While Lee had been unhappy with the limited possibilities to express his talents as Frankenstein’s Monster, he needn’t have worried for too long. Their next movie together the following year turned out to be one of the top British horror classics of all time: Dracula (1958).

They also worked on Amicus (another British horror movie studio) productions together, of which Dr. Terror’s House of Horrors (1965) (see above) was particularly good. 

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“I have always admired his talents. He has done some magnificent work in the gothic genre. His Dracula has never been surpassed – and I doubt if it ever will be. He is a great raconteur… He is also a very fine singer… He is what he is, and that is what makes him Christopher Lee” – Michael Carreras. 

 

In 20 years with Hammer Studios, Lee created a fiendish gallery of infamous characters, ranging from the Mummy, Rasputin and Fu Manchu. 

One of the most engrossing – not to mention exciting – films in Lee’s substantial macabre repertoire was The Devil Rides Out (1968), in which he played the Duc de Richleau, who must call on his esoteric knowledge of the occult to prevent the son of an old friend from joining a satanic cult. This British horror classic stands as one of his finest performances as he portrayed – in a welcome change – one of the good guys.

He was the only actor to have played both Sherlock Holmes and his wiser brother Mycroft (in The Private Life of Sherlock Holmes (1971), as well as Sir Henry Baskerville in Hammer’s version of The Hound of the Baskervilles.

In later years, he would cite Lord Summerisle, the chieftain of a Pagan community on an isolated Hebridean island in the classic: The Wicker Man (1973) as his personal favourite performance.

His turn as the triple-nippled assassin-for-hire: Francisco Scaramanga in The Man With The Golden Gun (1974) was inspired casting – despite the fact that he was related to 007 creator Ian Fleming (who had considered Lee to originally play Bond!) – as he brought a sophisticated touch to a franchise that had begun to lose its way somewhat.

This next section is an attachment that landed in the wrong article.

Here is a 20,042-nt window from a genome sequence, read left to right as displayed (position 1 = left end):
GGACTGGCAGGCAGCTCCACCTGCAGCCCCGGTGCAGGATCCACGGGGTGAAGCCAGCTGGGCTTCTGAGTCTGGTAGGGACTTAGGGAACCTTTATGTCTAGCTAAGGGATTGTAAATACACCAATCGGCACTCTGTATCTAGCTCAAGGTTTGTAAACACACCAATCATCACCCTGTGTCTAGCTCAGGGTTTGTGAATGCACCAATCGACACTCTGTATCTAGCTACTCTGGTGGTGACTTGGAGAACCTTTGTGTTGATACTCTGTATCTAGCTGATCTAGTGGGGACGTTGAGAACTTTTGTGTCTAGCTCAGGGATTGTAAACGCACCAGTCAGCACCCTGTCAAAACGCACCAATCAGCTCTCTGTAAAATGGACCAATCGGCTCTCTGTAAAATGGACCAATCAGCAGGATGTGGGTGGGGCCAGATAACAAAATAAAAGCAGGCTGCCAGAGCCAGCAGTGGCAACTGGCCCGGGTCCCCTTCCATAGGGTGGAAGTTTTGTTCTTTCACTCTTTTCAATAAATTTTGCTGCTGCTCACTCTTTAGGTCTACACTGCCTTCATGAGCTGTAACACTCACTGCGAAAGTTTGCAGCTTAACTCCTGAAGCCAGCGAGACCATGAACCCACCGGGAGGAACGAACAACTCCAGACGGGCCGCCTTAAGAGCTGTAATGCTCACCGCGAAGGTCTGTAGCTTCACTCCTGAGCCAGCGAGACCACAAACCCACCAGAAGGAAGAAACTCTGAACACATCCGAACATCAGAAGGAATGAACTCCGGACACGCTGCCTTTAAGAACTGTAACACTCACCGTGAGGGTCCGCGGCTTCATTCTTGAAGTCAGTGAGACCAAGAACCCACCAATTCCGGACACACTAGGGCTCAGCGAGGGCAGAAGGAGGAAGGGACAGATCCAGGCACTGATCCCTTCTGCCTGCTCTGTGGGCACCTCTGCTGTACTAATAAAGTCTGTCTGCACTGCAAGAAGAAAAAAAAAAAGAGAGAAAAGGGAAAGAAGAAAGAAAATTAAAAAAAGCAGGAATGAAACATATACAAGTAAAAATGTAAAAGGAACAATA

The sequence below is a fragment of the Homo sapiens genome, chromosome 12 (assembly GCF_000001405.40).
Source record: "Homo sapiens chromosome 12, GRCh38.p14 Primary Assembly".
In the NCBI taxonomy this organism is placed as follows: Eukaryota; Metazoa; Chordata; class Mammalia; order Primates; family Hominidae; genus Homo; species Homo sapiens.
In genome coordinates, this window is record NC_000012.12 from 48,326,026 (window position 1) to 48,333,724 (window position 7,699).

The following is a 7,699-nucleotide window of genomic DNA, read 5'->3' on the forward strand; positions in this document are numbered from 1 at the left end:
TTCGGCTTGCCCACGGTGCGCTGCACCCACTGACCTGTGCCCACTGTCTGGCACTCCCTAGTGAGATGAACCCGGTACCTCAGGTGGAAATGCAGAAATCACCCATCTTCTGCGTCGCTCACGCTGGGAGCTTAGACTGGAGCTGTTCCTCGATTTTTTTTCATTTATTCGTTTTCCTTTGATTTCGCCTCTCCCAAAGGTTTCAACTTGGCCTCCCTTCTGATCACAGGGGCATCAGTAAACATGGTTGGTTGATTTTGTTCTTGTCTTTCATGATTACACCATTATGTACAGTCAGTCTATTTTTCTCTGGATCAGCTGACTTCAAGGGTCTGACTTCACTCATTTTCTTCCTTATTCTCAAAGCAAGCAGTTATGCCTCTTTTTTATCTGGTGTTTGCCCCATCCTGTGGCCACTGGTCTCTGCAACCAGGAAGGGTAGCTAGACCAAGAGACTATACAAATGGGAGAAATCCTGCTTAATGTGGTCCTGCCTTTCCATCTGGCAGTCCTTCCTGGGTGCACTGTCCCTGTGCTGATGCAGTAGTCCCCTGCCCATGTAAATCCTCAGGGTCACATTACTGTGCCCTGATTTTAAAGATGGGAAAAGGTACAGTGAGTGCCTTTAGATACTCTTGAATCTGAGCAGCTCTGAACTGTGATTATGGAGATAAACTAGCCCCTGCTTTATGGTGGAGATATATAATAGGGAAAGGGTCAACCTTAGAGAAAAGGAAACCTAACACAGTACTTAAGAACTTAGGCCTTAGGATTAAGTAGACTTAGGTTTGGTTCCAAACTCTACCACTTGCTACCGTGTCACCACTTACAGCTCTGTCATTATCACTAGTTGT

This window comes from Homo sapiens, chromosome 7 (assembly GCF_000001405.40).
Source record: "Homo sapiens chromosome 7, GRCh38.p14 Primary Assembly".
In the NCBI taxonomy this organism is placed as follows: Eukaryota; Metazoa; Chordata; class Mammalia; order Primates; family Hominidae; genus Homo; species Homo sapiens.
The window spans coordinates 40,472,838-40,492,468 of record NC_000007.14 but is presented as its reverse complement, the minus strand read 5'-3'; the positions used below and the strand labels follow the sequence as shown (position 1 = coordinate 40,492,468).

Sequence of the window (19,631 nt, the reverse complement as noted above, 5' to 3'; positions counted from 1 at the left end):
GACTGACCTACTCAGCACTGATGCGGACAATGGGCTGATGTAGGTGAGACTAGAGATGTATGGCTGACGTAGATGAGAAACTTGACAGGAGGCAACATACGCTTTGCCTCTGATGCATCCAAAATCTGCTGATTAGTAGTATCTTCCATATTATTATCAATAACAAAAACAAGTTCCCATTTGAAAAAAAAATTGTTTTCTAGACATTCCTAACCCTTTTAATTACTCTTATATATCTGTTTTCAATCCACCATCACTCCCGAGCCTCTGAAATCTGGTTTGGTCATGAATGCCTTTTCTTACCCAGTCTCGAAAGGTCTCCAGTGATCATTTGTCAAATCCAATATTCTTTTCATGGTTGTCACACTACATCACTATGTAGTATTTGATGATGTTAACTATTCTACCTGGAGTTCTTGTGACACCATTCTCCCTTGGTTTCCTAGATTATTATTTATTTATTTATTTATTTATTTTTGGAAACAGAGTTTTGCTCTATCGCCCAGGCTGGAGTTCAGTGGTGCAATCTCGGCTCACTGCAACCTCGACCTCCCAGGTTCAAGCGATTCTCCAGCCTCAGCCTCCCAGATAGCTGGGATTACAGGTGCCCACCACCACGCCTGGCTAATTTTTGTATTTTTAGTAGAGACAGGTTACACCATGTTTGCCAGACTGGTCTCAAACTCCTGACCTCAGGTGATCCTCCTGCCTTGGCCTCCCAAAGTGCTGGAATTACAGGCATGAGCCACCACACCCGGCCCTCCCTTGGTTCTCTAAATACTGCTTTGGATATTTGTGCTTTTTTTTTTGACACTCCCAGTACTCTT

We could be here all night trying to select one, or a few, clips best representing what Lee could do. No doubt you have uploaded your own exceptional Hammer scenes, but here, instead, this subtle yet menacing scene – one of my personal faves – perfectly demonstrates one of the best villains. Ever. 

 

“It’s terribly sad when you lose an old friend, and Christopher Lee was one of my oldest. We first met in 1948” – Sir Roger Moore. 

In recent years, Lee’s career went through a stunning renaissance. First, he was cast as the duplicitous wizard of Isengard: Saruman in The Lord of The Rings. The only member of the cast to have met JRR Tolkien, he was tipped by the author to play Gandalf! Originally to have appeared in all instalments of the trilogy, he was astonished to discover that all his scenes had been cut from the concluding epic: The Return of the King.

Bizarrely, he was cast as Count Dooku, a Sith Lord in Star Wars Episode II: Attack of The Clones, reprising the role for Episode III only to meet an early demise.

In October 2009, Lee was knighted “for his services to drama and charity.” “I don’t know if any other actor of my age has received one…” he said, standing outside Buckingham Palace. “Perhaps they thought it best to give it to me before it’s too late.”

 

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Christopher Frank Carandini Lee

27 May 1922 – 7 June 2015.

Jaws: A Celebration Of The Very First Blockbuster

Steven Spielberg’s classic thriller was released 40 years ago today.

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“Wow, this is like a movie I just made about a truck and a driver. Jaws and Duel both have four letters; they’re both about a leviathan going after man” – Steven Spielberg. 

On this day forty years ago, the stupendous box office success of a movie about the terrifying threat of a great white shark in the sea off Amity Island introduced the template for the phenomenon largely accepted now for granted: the Summer Blockbuster. Director Steven Spielberg – previously responsible only for Sugarland Express and Duel – would hit the big time after this movie.  

The casting was relatively easy: Roy Scheider was chosen by to play Police Chief Martin Brody because Spielberg liked him in The French Connection; Robert Shaw was chosen to play Quint because Spielberg liked him in The Sting; but the role of young oceanographer: Hooper was not so assured. Then-current stars such as Jon Voight, Timothy Bottoms and Jeff Bridges were considered, but none were available. In the end, Spielberg’s pal George Lucas suggested Richard Dreyfuss, because he had starred in American Graffiti. 

To put this first blockbuster into perspective, the (estimated) budget of Jaws was only $8 million. It opened on 1 June 1975 on just 409 screens. After 78 days, it became the Highest Grossing Movie of All Time – in that it was the first ever movie to cross over the $100 million mark – a fact largely forgotten, considering that this tremendous honour would last for only two years. In the Summer of ’77, a little film by the name of “Star Wars” was let loose on an unsuspecting cinema-going public…